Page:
"God showed me something small, no bigger than a hazelnut, lying in the palm of my hand… and it was round as a ball. I looked at it with the eye of my understanding and thought: 'What can this be?' And it was generally answered thus: 'It is all that was made.' It was so small I thought it might disappear, but I was answered... everything has being through the love of God." --Julian of Norwich

Tuesday, June 3, 2014

Life with corn allergy

I’ve been living with symptoms of corn allergy for about 10 years now, and I’ve known about the allergy for five.  I thought you might like an update and description of what this means for my daily life.

Even though I know that it’s corn that seems to trigger my migraine headaches and tummy issues and even though I’ve finally hit good rhythms of simple corn-free cooking and baking, I still get the headaches regularly.  It’s not usually from consciously “cheating”—eating something that I don’t know whether I should eat or that I know I shouldn’t eat.  I’ve found enough substitutes and gotten enough headaches from trying things I shouldn’t that (with a few exceptions) I don’t even miss the foods I’ve had to give up.

And I’ve had to give up a lot.  If you’re curious about the details, I have made up a Google doc of the foods I consider unsafe and safe.  I’ve had to give up most conventional foods with milk, flour, vegetable oils, baking powder, vanilla, brown sugar, and most things that come from cans. 

Corn-allergy is tricky because unlike Gluten allergy or other allergies none of the foods listed above have to have corn or even should have corn in them, it’s just a cheap additive in the preservatives or vitamins or colourings.  People look at you a bit sideways when you claim that there is corn in milk.  Or regular flour or oil, why should they be contaminated?  And why should a tiny bit of contamination matter?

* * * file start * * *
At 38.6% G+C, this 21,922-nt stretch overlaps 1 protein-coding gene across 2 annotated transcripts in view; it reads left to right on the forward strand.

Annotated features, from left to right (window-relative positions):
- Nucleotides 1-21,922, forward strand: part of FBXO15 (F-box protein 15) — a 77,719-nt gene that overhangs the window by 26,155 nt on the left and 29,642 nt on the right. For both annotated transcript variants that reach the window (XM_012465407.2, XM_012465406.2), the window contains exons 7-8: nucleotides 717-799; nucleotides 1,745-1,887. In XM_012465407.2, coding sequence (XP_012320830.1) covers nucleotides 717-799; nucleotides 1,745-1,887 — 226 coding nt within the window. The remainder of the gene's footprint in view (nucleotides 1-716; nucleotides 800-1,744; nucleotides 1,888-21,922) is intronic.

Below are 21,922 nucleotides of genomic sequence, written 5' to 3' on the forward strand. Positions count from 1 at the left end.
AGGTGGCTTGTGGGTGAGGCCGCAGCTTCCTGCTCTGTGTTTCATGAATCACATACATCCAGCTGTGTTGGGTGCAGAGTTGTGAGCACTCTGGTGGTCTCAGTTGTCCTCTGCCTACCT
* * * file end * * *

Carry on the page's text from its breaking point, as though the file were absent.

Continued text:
But matter it does.

I have a bit of a headache today in fact.  And though I can make some blind guesses, I’m not exactly sure what triggered it, and I’m past the point of agonizing over it or blaming myself.  I do my best and stuff happens.  That’s a good life lesson that this whole experience has taught me.  In our world today we like to know who or what to blame for everything.  But I’ve found that sometimes there are just accidents beyond our control.  I’m making peace with that.

Another good thing I have learned form my allergy is how to cook.  Five years ago when I found out about my allergy, my cooking skills were limited.   I lived mostly on prepared foods/frozen foods/box mixes/canned soups, etc.   I’ve been on such a journey of falling in love with food and cooking and baking. 

For a long time I’ve found it hard to start all over again in this area of life.  I resented the hard work that it is to make everything (EVERYTHING!) from scratch.  I was hungry a lot (especially through my first pregnancy and breastfeeding).  But I’m finally falling into good rhythms of enjoying the work I do in the kitchen. 

There are some things that I still miss dearly.  I miss convenience foods like the comfort of just ordering pizza or popping into McDonalds.  I miss the classic corn foods like cornbread, tortilla chips, and most of all a big bowl of popcorn (I used to rate it as one of my favorite foods).   I miss being able to easily participate in church lunches or others hospitality.

But I am grateful.  Knowing about my allergy has helped me feel much better and eat much healthier.  I know Clint, Lucy, Julianne and I are much healthier for it. 

But when I get my resurrection body, the first thing I want to do with Jesus is make a big, huge buttery bowl of popcorn.  And I think this ache for the great renewal to come is a pretty healthy thing too. 

Come, Lord Jesus, come!

Do you have any questions for me about corn allergy?  What in your life makes you long for Jesus’ return and our resurrection bodies?  Leave me a comment 

***edit: I forgot the link to the Google Document!  If you're curious, you can find it by clicking here.**** 

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